Juneau, Alaska

(907) 699-6788 ed.king@kingecon.com

Alaska by the Numbers – September 2019

Here’s your monthly briefing of what happened in the financial news and how it impacts Alaska’s economy and fiscal situation.

Your $1,606 PFD is Coming on Thursday

It’s official. The Department of Revenue has announced that the amount of 2019’s (FY20) PFD will be $1,606 for each eligible Alaskan. Not too far from what I calculated last month at $1,608.

While it’s not the $2,910 that the statutory formula would have produced, expect your bank account to get a little boost this week.

Investment Returns Saw a Slow Start to the Fiscal Year

The Alaska Permanent Fund Corporation (APFC) financial report for August is now available. It shows a loss of $643 million in stocks during the first two months of the fiscal year. Fortunately, the bond and private equity portions of the portfolio posted positive values over the same period. Combined with regularized income, the net change in earnings is a positive $169 million through the first two months.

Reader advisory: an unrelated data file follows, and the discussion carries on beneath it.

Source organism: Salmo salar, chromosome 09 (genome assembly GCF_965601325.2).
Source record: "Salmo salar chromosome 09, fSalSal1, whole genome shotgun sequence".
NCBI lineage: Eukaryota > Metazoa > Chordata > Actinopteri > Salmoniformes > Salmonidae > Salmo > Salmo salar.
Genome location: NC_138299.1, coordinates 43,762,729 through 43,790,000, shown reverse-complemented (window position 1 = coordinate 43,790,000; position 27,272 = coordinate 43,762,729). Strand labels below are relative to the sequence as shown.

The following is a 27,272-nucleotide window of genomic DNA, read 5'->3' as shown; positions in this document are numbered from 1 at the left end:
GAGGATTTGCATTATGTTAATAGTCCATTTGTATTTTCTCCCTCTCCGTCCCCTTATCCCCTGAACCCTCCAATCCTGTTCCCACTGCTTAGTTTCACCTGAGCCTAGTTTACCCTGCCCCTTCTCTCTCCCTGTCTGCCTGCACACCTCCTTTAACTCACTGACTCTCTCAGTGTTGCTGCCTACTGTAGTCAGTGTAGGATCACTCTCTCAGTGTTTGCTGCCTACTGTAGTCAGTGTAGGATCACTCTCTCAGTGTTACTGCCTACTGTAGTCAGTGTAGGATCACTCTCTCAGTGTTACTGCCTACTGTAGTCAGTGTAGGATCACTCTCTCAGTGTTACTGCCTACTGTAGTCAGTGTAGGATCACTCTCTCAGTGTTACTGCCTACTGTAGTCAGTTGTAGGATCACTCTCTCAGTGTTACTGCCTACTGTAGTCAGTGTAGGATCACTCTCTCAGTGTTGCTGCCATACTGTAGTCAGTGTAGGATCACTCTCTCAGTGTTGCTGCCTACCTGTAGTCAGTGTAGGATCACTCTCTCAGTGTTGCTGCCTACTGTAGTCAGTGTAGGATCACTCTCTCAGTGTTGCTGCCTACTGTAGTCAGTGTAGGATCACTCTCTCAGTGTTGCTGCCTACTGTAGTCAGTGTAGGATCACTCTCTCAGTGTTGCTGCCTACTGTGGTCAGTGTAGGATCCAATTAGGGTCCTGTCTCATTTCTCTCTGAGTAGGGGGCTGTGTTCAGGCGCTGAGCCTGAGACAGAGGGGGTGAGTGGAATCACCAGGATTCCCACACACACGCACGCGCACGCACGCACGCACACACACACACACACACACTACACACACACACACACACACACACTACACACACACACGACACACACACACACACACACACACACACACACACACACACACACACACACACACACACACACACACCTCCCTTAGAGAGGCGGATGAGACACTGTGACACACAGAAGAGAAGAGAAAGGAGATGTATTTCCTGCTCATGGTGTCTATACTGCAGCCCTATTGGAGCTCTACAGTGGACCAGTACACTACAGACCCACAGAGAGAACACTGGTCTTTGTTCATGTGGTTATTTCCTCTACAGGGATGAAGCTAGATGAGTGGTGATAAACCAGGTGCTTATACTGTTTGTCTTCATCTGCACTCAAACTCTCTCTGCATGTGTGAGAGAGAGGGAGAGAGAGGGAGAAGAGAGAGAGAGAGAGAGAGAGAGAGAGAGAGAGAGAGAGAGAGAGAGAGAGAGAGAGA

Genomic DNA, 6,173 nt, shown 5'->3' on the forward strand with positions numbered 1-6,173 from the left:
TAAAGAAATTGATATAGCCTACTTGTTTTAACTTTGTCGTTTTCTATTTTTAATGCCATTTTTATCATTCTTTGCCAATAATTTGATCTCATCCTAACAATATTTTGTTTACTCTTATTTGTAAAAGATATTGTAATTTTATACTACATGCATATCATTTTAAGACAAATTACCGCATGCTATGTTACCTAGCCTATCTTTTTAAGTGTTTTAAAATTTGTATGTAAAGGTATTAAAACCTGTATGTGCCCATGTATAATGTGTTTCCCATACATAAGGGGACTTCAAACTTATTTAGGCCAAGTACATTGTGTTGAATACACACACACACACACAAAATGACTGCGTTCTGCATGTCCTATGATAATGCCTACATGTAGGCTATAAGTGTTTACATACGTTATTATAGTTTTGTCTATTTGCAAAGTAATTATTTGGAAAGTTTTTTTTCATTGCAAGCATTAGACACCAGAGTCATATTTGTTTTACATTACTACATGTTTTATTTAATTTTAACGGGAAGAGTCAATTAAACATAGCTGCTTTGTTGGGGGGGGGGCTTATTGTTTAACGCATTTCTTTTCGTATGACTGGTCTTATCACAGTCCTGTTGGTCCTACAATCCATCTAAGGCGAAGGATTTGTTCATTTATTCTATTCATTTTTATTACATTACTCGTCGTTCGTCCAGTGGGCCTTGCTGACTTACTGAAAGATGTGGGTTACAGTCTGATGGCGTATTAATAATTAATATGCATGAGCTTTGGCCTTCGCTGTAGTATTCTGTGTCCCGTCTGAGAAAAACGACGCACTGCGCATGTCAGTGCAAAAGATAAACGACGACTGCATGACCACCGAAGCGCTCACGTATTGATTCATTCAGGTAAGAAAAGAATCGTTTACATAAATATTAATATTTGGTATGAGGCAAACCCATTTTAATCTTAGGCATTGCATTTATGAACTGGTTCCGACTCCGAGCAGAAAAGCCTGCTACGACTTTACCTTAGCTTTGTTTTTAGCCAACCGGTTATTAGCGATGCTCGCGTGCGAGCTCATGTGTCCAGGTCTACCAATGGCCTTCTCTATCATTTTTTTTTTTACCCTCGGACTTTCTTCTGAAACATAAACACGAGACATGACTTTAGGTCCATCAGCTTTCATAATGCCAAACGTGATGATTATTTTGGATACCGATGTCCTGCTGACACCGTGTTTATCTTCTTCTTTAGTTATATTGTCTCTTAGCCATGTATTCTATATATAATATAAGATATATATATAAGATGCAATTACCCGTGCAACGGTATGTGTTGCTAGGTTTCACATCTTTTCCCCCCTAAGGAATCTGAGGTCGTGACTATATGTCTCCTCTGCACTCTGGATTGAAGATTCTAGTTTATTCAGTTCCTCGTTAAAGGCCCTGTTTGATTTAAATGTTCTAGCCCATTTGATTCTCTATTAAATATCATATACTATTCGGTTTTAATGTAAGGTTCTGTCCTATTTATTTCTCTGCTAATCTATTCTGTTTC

If the rest of the year follows the same path, we would see a return of $1 billion (a 1.5% return on the year). But, the stock market rebounded in the month of September. So, hopefully, we are on track for a bigger number than that.

The fund needs to earn $2.933 billion to maintain its beginning year value.

The APFC Increased Its 10-year Earnings Projection

The APFC also posted its updated earnings projection on its website. The Corporation appears to be a little more optimistic than it was a year ago. The 10-year average return was increased from 6.55% to 7%.

For this fiscal year, the projection range is between a $0.5 billion loss to a $9 billion gain, with a middle estimate of $4.2 billion of earnings.

Using the new earnings projection, the PFD formula for next year works out to an estimated $3,025 per eligible Alaskan. Of course, history tells us not to expect that much.

Oil Markets Shrugged Off the Largest Oil Supply Disruption on Record

Saudi Arabia was attacked by drones on September 14th – targeting the largest oil processing facility in the world. Panic and speculation ensued. But, traders had about 18 hours to get a handle on the situation before markets opened.